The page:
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Authors: Snehal B. Kale, Dr. Veena A. Shinde, Dr. Vijay S. Koshti

DOI Link: https://doi.org/10.22214/ijraset.2022.46093

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The rising number of occurrences of coal grade slippage among coal suppliers and users is causing worry in the Indian coal industry.One of the most important metrics for determining coal quality is the Gross Calorific Value (GCV). As a result, good GCV prediction is one of the essential techniques to boost heating value and coal output. This system aims to estimate the GCV of the coal samples from proximate and ultimate parameters of coal using machine learning regression algorithm: the Multiple Linear Regression (MLR) and Local Polynomial Regression (LPR). The performance of this system is evaluated using Coefficient of determination (R2), Root Mean Squared Error (RMSE), and Mean Absolute Error (MAE) parameters. The results of the proposed system in terms of RMSE, MAE, and R2 of the MLR and LPR are observed as 0.124, 0.119, 0.414, and 0.654, 0.547, and 0.414, respectively.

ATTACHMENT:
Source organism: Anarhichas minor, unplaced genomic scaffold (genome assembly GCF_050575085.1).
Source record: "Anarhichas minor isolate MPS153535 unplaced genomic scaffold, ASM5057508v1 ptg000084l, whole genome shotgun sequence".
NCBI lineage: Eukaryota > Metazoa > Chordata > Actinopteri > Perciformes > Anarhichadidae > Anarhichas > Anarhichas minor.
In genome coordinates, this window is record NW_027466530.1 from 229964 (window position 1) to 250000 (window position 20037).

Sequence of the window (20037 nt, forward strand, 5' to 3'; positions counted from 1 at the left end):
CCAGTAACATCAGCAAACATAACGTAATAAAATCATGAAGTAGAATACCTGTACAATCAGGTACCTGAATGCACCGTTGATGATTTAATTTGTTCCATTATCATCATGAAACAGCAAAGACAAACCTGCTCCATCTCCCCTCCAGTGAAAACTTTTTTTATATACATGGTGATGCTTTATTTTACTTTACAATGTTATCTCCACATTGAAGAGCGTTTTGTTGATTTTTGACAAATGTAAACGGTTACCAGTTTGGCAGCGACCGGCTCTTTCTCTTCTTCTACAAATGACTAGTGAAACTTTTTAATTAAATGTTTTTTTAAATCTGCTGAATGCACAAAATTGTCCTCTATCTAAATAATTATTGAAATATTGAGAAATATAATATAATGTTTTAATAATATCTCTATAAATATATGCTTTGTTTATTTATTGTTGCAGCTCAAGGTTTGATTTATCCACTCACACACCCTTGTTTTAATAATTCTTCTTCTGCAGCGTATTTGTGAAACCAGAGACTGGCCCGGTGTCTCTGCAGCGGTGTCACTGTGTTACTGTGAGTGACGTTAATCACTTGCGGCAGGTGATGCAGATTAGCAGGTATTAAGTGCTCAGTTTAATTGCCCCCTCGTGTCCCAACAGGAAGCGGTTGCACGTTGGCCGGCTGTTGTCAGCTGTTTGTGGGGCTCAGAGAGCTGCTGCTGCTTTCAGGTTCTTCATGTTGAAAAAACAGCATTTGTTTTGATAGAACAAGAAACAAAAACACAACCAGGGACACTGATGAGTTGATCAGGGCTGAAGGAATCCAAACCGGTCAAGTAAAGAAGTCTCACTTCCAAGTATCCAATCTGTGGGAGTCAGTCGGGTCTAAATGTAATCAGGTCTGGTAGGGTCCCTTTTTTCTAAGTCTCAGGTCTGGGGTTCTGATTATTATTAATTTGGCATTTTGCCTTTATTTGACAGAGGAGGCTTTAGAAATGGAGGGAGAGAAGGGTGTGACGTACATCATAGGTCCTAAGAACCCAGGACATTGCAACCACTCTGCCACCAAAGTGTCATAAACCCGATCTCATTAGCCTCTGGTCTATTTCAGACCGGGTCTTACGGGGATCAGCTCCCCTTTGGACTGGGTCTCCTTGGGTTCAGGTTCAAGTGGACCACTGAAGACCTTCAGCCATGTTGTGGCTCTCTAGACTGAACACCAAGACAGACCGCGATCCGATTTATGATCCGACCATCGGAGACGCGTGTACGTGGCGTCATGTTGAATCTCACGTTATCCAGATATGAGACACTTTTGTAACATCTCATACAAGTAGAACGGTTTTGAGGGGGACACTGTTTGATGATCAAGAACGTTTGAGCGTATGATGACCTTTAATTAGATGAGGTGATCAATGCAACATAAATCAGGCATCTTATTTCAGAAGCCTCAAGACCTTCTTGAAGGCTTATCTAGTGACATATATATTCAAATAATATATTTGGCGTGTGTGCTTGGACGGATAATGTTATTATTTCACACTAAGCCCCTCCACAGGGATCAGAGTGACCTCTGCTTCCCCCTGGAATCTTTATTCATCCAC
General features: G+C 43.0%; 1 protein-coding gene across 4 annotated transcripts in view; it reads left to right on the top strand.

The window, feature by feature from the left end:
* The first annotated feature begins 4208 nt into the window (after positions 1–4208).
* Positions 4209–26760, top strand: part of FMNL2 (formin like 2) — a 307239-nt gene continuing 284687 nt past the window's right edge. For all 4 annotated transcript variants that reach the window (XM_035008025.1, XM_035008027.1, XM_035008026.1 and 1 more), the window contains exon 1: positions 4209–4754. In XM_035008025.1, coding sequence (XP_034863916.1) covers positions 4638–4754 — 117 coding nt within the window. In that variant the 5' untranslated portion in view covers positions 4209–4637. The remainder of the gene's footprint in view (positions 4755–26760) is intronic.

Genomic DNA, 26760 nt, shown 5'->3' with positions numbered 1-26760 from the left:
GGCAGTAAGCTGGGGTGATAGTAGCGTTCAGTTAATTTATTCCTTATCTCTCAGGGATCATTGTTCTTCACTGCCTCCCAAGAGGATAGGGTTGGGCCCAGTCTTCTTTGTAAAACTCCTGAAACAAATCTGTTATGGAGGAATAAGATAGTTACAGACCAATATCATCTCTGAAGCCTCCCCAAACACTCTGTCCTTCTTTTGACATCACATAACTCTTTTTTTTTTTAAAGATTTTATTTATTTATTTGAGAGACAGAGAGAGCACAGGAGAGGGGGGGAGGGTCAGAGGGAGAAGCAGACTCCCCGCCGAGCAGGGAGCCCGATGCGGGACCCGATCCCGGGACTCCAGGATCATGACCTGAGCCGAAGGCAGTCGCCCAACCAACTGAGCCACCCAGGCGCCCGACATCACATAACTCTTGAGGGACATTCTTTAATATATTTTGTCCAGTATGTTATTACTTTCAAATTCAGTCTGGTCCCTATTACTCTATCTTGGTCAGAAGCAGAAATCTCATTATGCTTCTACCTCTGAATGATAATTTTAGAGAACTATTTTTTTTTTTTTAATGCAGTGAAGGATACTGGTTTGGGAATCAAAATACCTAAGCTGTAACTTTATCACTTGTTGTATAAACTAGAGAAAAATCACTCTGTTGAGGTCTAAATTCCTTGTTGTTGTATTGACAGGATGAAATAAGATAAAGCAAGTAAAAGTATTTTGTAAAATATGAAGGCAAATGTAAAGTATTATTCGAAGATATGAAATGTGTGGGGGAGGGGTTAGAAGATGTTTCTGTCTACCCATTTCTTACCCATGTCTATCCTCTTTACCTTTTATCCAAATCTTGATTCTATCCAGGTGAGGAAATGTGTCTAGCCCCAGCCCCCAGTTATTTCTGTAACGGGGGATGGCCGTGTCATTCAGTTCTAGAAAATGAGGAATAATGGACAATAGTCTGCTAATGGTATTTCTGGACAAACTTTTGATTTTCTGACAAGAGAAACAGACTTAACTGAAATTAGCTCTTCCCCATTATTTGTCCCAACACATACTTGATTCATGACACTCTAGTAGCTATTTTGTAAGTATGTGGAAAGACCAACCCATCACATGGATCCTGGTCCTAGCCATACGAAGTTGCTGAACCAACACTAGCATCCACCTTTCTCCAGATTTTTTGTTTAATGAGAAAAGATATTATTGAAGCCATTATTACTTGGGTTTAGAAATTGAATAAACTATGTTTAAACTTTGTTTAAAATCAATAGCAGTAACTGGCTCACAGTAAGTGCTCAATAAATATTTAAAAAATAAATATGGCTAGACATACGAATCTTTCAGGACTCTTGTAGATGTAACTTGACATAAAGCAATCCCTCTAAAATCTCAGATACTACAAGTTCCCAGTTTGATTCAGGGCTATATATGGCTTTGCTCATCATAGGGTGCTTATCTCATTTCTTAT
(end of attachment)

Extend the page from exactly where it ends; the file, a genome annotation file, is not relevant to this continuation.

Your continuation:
**I. INTRODUCTION**

Coal is the most abundant and commonly used fossil fuel on the planet. It is a global industry that contributes significantly to global economic growth. Coal is mined commercially in more than 50 nations and used in more than 70. Annual global coal usage is estimated to be at 5,800 million tonnes, roughly 75% of that utilized to generate electricity. To meet the challenge of sustainable development and rising energy demand, this consumption is expected to double by 2030 nearly.

Coal is an explosive, lightweight organic origin rock that is black or dark brown and consists primarily of carbonized plant debris. It is found primarily in underground deposits with ash-forming minerals [1]. With each passing year, the world's energy consumption grows. At this moment, fossil-based fuels such as fuel oil, natural gas, and coal are used to meet most of the world's energy needs [2].Coal is one of the most widely used fossil fuels among various energy-supplier materials due to its high carbon content. It is the most abundant and has the most extended life cycle, making it the most vital energy source in the long run. As a result, coal's most prominent application is in generating electricity in thermal power plants. On the other hand, coal can be used in a variety of industries for a variety of purposes, including cement manufacture, coke production for metallurgical furnaces, and household heating, depending on its rank (coal grade). Coal analysis can estimate the utility of coal in various sectors.